Lucky man: Legendary hit-maker Nile Rodgers on disco, drugs and Daft Punk - Profiles - People - The Independent

Lucky man: Legendary hit-maker Nile Rodgers on disco, drugs and Daft Punk

The king of disco survived drug addiction, cancer, homelessness and even Madonna's parties. Now thanks to Daft Punk, he is the unlikely star of this summer's festival circuit. So where does Nile Rodgers go from here? He reveals all to Fiona Sturges

In his 61 years, Nile Rodgers has endured more than his fair share of trauma. There were his mother and stepfather, both heroin-addicted and given to nodding off mid-sentence; the teenage homelessness that led him to sleep on subway trains; his own addictions to alcohol and cocaine, which prompted his heart to stop eight times; and, most recently, a diagnosis of prostate cancer. Yet only once has he ever wondered whether life was worth living.

It was in the early days of Chic. He and his partner and co-songwriter Bernard Edwards were scouting around for record deals. Demos has been distributed, A&R reps had flocked to their gigs, the New York underground was going wild for their tunes. But still no one was biting.

"It was frustrating because we had worked so damned hard and we knew our music was really good," Rodgers recalls. "We made a death pact. We said that if we didn't get signed, we were going to hold hands and jump off the George Washington Bridge. Had we got as far as standing up there, I'm pretty sure Bernard would have said to me, 'You know that guitar part you were playing? We should go back to the studio and fix that.' So I'm not sure, in retrospect, that we were serious. And anyway, we got signed."

We are sitting in a trailer-turned-dressing-room backstage at the Magic Summer Live music festival in Surrey. Outside it's 31C; inside, it's only marginally cooler. Wearing his customary show-time ensemble of a white suit and matching beret, Rodgers has just stepped off stage, having completed an hour-long Chic set with an air-punchingly triumphant version of "Good Times" mashed up with the Sugarhill Gang's Chic-sampling "Rapper's Delight".

As the band filed off stage, the audience struck up a spontaneous recital of Daft Punk's "Get Lucky", the disco- and funk-flavoured global hit that earlier this year thrust Rodgers, its co-writer, back into the spotlight.

Rodgers is, of course, the legendary hit-maker behind some of the greatest pop songs ever written, a fact underlined by today's set list, which includes "Everybody Dance", "We are Family", "Upside Down", "Le Freak", "I'm Coming Out" and "Dance, Dance, Dance".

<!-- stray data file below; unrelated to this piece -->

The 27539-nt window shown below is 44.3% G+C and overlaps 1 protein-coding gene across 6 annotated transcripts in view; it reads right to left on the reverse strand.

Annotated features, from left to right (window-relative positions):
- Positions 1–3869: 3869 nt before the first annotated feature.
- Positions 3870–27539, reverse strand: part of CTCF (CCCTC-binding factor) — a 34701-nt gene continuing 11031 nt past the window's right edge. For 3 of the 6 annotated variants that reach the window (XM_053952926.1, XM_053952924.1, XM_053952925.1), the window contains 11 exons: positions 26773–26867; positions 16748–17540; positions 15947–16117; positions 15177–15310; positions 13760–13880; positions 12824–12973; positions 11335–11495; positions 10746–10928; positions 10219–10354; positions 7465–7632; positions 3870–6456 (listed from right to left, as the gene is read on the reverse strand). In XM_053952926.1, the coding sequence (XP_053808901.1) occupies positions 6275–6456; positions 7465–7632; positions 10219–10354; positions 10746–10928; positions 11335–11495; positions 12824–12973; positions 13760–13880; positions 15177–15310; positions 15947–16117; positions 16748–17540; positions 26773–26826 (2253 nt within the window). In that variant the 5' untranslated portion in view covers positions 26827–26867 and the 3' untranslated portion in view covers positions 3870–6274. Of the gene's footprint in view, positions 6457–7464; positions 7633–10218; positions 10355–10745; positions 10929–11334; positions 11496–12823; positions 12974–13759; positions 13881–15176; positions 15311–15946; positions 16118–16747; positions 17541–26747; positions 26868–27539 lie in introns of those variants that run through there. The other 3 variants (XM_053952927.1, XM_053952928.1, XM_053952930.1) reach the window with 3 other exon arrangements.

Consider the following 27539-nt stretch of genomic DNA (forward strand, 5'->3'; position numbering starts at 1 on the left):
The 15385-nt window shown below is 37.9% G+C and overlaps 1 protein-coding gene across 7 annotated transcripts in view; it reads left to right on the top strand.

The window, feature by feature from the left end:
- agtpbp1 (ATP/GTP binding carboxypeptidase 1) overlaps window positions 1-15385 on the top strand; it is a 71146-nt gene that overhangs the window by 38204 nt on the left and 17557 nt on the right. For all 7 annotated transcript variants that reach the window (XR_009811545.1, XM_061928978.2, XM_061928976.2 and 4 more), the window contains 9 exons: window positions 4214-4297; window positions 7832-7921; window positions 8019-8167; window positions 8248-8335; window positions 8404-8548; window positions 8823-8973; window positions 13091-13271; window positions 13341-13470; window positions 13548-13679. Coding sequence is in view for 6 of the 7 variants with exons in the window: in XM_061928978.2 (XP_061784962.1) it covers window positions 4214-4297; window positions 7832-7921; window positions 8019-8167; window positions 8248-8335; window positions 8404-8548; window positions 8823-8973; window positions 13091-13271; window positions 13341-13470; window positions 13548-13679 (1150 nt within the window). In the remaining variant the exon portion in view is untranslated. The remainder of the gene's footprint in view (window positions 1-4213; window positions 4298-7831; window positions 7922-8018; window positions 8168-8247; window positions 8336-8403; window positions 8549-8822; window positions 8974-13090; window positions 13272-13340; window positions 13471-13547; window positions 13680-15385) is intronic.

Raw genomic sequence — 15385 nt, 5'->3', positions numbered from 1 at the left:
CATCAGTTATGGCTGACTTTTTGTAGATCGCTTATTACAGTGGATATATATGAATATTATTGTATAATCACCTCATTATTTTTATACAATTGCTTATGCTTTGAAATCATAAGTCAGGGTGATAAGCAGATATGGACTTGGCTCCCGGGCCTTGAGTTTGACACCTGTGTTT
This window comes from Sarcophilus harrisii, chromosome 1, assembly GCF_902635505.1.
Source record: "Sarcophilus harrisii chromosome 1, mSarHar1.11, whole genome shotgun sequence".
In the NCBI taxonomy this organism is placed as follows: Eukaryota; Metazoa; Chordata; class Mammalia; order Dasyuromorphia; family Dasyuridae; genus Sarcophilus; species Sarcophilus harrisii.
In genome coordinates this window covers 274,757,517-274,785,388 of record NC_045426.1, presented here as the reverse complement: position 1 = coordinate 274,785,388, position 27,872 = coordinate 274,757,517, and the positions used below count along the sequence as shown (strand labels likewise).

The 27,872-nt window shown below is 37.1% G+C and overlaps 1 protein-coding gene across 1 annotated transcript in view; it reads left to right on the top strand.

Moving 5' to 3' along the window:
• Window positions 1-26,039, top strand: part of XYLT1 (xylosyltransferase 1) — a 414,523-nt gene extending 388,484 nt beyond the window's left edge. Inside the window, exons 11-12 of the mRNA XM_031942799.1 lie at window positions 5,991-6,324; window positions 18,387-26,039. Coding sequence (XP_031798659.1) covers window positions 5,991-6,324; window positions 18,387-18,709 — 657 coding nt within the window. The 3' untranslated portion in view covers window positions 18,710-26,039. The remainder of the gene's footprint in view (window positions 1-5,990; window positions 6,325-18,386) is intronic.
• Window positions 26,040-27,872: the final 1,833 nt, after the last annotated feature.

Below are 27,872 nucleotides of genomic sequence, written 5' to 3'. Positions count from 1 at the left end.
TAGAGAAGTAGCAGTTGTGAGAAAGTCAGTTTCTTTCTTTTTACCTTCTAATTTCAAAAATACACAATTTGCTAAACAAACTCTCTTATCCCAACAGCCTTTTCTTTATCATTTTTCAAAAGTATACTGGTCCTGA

With this glittering back-catalogue, which continued into the 1980s as he played on and produced some of the biggest records of the era, including David Bowie's Let's Dance, Madonna's Like a Virgin and Duran Duran's Notorious, Rodgers can afford to be casual about this latest success. "I'm cool with it," he shrugs, mopping the sweat off his face with a towel. "A hit record is great, and it puts you in the spotlight for a while. But then it goes away. I mean, this is my 20th number-one record. So I know that it's only a matter of time before it's not a big deal again. In this business, it's all fleeting."

Musically, Rodgers has certainly had his ups and downs. In the mid-1970s, he and Edwards were the kings of the New York disco scene. They had masterminded a simple, joyous and deliberately repetitive new R&B and funk-filled sound that, as the Smiths guitarist Johnny Marr said in a recent BBC4 documentary, "you'd have to be made out of stone not to be moved by". They were at the top of their game.

But then came the "Disco Sucks!" backlash that gathered momentum among rock'n'roll fans and culminated in 1979's fabled "Disco Demolition Night", when crate-loads of disco records were blown up in the middle of a Chicago baseball pitch. After limping on for another few years, Edwards retreated, shocked by how fast and ferociously Chic had gone out of fashion; Rodgers absorbed the blow, and moved on. His next collaborator would be David Bowie.

"You see, that was a perfect example," Rodgers says. "These things don't last. They can't last. Music has to keep moving. But I was lucky. For me there was always something around the corner." Rodgers is a terrific talker, bouncing happily from one anecdote to the next, each featuring a succession of mind- bogglingly famous names – Bowie, Diana Ross, Bryan Ferry, Debbie Harry, Grace Jones…